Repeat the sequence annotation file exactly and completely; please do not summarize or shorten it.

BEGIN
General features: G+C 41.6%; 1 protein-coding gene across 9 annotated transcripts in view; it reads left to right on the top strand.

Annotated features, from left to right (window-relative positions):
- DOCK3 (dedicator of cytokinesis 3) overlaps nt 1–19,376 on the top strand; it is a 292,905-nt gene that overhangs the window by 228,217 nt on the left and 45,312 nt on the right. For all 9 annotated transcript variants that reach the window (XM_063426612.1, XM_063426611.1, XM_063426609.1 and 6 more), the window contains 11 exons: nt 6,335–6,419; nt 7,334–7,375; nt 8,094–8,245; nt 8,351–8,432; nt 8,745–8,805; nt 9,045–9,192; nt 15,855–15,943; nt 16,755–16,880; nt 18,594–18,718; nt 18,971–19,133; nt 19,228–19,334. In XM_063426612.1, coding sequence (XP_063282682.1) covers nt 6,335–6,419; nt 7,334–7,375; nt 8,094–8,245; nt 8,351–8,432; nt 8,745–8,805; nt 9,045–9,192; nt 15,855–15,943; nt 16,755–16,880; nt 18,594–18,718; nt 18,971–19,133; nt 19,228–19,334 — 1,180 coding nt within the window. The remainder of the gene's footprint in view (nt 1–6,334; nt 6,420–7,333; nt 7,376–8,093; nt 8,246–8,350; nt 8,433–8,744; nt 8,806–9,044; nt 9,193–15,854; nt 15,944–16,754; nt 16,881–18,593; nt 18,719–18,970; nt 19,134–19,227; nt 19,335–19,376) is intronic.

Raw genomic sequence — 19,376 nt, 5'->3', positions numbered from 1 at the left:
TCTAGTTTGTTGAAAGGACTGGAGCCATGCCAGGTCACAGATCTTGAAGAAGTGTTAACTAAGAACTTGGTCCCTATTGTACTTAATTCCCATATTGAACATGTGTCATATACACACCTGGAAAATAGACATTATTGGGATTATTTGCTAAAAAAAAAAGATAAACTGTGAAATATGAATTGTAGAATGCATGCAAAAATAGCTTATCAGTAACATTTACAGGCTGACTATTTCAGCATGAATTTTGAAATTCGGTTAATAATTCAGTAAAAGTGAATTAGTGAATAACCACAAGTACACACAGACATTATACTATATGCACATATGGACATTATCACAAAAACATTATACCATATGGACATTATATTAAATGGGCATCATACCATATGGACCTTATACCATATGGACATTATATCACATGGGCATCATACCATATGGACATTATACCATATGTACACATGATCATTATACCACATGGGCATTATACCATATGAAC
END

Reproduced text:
General features: G+C 41.6%; 1 protein-coding gene across 9 annotated transcripts in view; it reads left to right on the top strand.

Annotated features, from left to right (window-relative positions):
- DOCK3 (dedicator of cytokinesis 3) overlaps nt 1–19,376 on the top strand; it is a 292,905-nt gene that overhangs the window by 228,217 nt on the left and 45,312 nt on the right. For all 9 annotated transcript variants that reach the window (XM_063426612.1, XM_063426611.1, XM_063426609.1 and 6 more), the window contains 11 exons: nt 6,335–6,419; nt 7,334–7,375; nt 8,094–8,245; nt 8,351–8,432; nt 8,745–8,805; nt 9,045–9,192; nt 15,855–15,943; nt 16,755–16,880; nt 18,594–18,718; nt 18,971–19,133; nt 19,228–19,334. In XM_063426612.1, coding sequence (XP_063282682.1) covers nt 6,335–6,419; nt 7,334–7,375; nt 8,094–8,245; nt 8,351–8,432; nt 8,745–8,805; nt 9,045–9,192; nt 15,855–15,943; nt 16,755–16,880; nt 18,594–18,718; nt 18,971–19,133; nt 19,228–19,334 — 1,180 coding nt within the window. The remainder of the gene's footprint in view (nt 1–6,334; nt 6,420–7,333; nt 7,376–8,093; nt 8,246–8,350; nt 8,433–8,744; nt 8,806–9,044; nt 9,193–15,854; nt 15,944–16,754; nt 16,881–18,593; nt 18,719–18,970; nt 19,134–19,227; nt 19,335–19,376) is intronic.

Raw genomic sequence — 19,376 nt, 5'->3', positions numbered from 1 at the left:
TCTAGTTTGTTGAAAGGACTGGAGCCATGCCAGGTCACAGATCTTGAAGAAGTGTTAACTAAGAACTTGGTCCCTATTGTACTTAATTCCCATATTGAACATGTGTCATATACACACCTGGAAAATAGACATTATTGGGATTATTTGCTAAAAAAAAAAGATAAACTGTGAAATATGAATTGTAGAATGCATGCAAAAATAGCTTATCAGTAACATTTACAGGCTGACTATTTCAGCATGAATTTTGAAATTCGGTTAATAATTCAGTAAAAGTGAATTAGTGAATAACCACAAGTACACACAGACATTATACTATATGCACATATGGACATTATCACAAAAACATTATACCATATGGACATTATATTAAATGGGCATCATACCATATGGACCTTATACCATATGGACATTATATCACATGGGCATCATACCATATGGACATTATACCATATGTACACATGATCATTATACCACATGGGCATTATACCATATGAAC